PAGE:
Alinsky professes all the same dogma. He states “there is no such thing as give, only take”, “Rules for Radicals is written for the have-nots on how to take it from the haves”, and “these proposed changes are aimed at the roots of political problems within Marxian terms…..” Hillary summarizes in her thesis. “If the ideas Alinsky espouses were actualized, the result would be social revolution.” By denying his alliance with communism he was merely following the Marx/Engels code of concealment. He mimicked Marx in saying, “the power of the have-nots rests only in their numbers…rub raw the resentments of the people…fan hostilities….search for controversy and issues….stir up discontent….breed conflict and build a power structure…center upon America’s white middle class. That is where the power is.” “Remember that even if you cannot win over the lower middle class, at least parts of them must be persuaded to where there is at least communication, then to a series of partial agreements and a willingness to abstain from hard opposition as the changes take place.” “The secret, as in any organizing is that such goals must be perceived as paralleling self-interest.” In Hillary’s thesis she muses over the ends justifying the means, “The depression demonstrated the feasibility of federally controlled planning and a massive war effort convinced us of its necessity.”

Anyone who has serious concerns about the direction this country is headed should read this book. Alinsky has been dead for almost 40 years but his legacy lives on in his students and disciples. Alinsky’s philosophy rests on these cryptic words, “optimism, hope, and change.” (pg.21). Hope and change? Where did I hear that slogan???? Is it any wonder why President Obama has already announced that he will be departing from customary procedure and closing the campaign office in DC to conduct his 2012 election from his home town, Chicago?

Alinsky was a wolf dressed in sheep’s clothes. He spewed communist doctrine and passed it off as charitable altruistic organizing. Some of his “good works” did help a select few in some black ghetto neighborhoods, but even Hillary admitted that in areas where Alinsky “orchestrated change” it could not be maintained and resulted in a stagnant status quo where the locals only considered their own self-interest.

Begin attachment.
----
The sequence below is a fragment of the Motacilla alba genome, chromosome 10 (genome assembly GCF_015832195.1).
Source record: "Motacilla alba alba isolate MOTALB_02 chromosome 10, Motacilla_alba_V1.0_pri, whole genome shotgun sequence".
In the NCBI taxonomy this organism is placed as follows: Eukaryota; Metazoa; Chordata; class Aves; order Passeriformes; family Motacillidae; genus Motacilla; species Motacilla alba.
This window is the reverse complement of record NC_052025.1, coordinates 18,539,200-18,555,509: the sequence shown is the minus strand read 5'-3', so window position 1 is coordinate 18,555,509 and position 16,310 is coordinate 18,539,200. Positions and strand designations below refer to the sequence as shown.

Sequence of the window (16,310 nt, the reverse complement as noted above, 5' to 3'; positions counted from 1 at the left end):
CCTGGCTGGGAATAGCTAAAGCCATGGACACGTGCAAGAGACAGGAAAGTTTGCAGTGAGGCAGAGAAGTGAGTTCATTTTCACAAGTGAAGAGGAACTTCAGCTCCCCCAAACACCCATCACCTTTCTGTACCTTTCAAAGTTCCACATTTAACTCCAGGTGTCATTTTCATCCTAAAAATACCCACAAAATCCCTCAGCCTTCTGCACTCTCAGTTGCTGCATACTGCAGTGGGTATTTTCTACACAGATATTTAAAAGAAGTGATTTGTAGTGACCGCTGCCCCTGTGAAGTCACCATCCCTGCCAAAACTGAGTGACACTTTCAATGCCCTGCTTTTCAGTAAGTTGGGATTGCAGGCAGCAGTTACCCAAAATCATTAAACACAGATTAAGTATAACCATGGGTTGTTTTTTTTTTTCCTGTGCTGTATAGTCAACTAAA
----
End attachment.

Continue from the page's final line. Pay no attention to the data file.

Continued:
In addition I suggest reading Hillary’s 92 page Thesis “There is Only the Fight….An analysis of the Alinsky model” and "The Communist Manifesto" ( )
1 vote LadyLo | Feb 15, 2011 |
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What follows is for those who want to change the world from what it is to what they believe it should be.
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To pander to those who have no stomach for straight language, and insist upon bland, non controversial sauces, is a waste of time... I do not propose to be trapped by tact at the expense of truth.

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Amazon.com Product Description (ISBN 0679721134, Paperback)

First published in 1971, Rules for Radicals is Saul Alinsky's impassioned counsel to young radicals on how to effect constructive social change and know “the difference between being a realistic radical and being a rhetorical one.” Written in the midst of radical political developments whose direction Alinsky was one of the first to question, this volume exhibits his style at its best. Like Thomas Paine before him, Alinsky was able to combine, both in his person and his writing, the intensity of political engagement with an absolute insistence on rational political discourse and adherence to the American democratic tradition.

(retrieved from Amazon Mon, 30 Sep 2013 13:18:41 -0400)

Guides young revolutionaries in the art of human communication and explains the tactics of organizing others to work within the system for social change.